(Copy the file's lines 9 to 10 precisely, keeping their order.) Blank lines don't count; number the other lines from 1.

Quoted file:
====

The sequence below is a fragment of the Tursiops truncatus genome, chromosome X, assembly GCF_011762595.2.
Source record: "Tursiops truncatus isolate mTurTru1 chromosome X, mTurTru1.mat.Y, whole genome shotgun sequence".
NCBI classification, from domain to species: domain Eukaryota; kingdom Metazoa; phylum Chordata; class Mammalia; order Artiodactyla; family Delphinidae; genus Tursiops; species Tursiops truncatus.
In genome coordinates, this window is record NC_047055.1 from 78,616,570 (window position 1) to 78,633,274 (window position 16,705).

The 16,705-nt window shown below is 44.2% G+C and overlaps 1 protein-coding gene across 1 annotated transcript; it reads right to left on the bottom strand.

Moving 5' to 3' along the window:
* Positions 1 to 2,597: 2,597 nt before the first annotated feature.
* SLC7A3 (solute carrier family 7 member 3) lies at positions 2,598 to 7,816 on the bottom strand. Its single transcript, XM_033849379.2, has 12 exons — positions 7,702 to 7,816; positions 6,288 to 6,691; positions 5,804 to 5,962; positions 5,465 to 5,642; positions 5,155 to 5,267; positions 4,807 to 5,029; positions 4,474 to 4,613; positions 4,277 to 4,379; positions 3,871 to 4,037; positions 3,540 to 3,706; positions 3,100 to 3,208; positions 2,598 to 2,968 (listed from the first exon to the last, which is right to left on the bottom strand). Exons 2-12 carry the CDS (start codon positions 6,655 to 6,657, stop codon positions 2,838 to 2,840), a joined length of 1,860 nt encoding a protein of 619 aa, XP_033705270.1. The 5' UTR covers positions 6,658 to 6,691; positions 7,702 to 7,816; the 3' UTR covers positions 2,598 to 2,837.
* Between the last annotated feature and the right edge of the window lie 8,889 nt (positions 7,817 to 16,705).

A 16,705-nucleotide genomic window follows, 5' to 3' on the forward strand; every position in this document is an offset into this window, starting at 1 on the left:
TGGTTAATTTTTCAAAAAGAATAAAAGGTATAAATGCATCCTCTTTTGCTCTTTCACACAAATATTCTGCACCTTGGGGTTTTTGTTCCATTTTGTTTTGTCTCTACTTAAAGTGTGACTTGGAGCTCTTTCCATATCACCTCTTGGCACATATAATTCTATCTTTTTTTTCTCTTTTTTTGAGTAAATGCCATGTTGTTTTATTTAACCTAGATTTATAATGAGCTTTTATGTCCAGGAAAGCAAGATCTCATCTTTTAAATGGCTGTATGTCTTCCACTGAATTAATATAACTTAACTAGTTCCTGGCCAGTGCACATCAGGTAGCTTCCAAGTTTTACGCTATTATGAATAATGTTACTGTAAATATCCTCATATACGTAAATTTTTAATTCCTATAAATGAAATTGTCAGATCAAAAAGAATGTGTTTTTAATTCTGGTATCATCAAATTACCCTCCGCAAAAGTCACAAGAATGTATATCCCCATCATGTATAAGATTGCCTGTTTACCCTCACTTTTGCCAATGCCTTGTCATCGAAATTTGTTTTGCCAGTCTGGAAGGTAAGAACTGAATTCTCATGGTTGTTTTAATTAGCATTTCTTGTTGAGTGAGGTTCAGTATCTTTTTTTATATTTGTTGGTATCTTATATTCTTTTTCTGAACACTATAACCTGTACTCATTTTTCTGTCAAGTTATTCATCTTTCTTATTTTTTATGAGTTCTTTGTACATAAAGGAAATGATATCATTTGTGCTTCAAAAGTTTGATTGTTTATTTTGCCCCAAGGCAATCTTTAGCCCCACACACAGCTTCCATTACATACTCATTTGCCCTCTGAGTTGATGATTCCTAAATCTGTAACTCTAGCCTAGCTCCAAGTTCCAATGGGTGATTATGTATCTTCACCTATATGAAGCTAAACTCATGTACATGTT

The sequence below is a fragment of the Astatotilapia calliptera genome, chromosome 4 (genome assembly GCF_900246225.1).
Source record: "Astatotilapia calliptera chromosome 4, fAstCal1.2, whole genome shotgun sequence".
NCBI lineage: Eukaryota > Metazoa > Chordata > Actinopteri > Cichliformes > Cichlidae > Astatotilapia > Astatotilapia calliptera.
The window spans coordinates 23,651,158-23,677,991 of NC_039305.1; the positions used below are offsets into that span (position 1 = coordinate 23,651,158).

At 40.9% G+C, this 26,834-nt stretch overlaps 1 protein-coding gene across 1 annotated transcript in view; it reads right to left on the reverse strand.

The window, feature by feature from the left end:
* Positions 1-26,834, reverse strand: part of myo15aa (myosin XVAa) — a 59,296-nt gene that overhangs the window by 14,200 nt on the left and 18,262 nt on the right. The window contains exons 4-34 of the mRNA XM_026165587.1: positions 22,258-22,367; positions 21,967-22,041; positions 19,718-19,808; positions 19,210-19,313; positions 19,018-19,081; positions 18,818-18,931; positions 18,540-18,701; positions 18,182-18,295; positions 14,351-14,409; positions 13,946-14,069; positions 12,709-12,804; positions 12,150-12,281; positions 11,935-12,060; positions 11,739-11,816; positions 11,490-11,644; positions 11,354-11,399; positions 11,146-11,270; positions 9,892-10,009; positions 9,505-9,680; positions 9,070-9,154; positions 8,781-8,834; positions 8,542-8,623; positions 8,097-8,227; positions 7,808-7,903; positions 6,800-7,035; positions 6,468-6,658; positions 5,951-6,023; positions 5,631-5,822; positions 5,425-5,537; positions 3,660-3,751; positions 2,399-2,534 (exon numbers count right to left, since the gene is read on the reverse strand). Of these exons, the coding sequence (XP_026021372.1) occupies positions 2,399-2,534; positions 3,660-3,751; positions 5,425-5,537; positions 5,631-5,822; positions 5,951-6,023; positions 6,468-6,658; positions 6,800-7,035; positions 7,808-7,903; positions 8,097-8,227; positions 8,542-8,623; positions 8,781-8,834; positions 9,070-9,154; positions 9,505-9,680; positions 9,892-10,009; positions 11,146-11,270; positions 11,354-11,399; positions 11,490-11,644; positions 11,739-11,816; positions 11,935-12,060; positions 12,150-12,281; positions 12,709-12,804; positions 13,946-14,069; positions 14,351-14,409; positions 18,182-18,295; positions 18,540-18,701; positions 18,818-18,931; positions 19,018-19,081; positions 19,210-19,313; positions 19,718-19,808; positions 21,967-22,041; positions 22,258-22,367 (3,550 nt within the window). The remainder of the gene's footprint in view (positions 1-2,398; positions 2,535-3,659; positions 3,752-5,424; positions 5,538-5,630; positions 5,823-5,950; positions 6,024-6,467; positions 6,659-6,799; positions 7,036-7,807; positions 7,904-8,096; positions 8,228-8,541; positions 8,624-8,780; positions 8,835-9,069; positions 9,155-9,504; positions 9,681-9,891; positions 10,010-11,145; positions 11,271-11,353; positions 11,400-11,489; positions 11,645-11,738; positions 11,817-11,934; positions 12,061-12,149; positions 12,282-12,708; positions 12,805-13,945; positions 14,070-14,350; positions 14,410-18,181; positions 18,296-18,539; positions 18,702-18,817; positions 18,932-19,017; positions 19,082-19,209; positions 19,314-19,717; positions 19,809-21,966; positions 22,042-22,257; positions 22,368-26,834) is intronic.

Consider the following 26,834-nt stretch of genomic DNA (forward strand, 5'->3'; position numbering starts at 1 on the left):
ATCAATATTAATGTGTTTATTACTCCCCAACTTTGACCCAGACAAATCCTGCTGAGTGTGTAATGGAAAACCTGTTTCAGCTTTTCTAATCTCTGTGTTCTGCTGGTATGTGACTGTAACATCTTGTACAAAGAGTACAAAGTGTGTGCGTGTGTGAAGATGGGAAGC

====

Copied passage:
* Between the last annotated feature and the right edge of the window lie 8,889 nt (positions 7,817 to 16,705).

A 16,705-nucleotide genomic window follows, 5' to 3' on the forward strand; every position in this document is an offset into this window, starting at 1 on the left: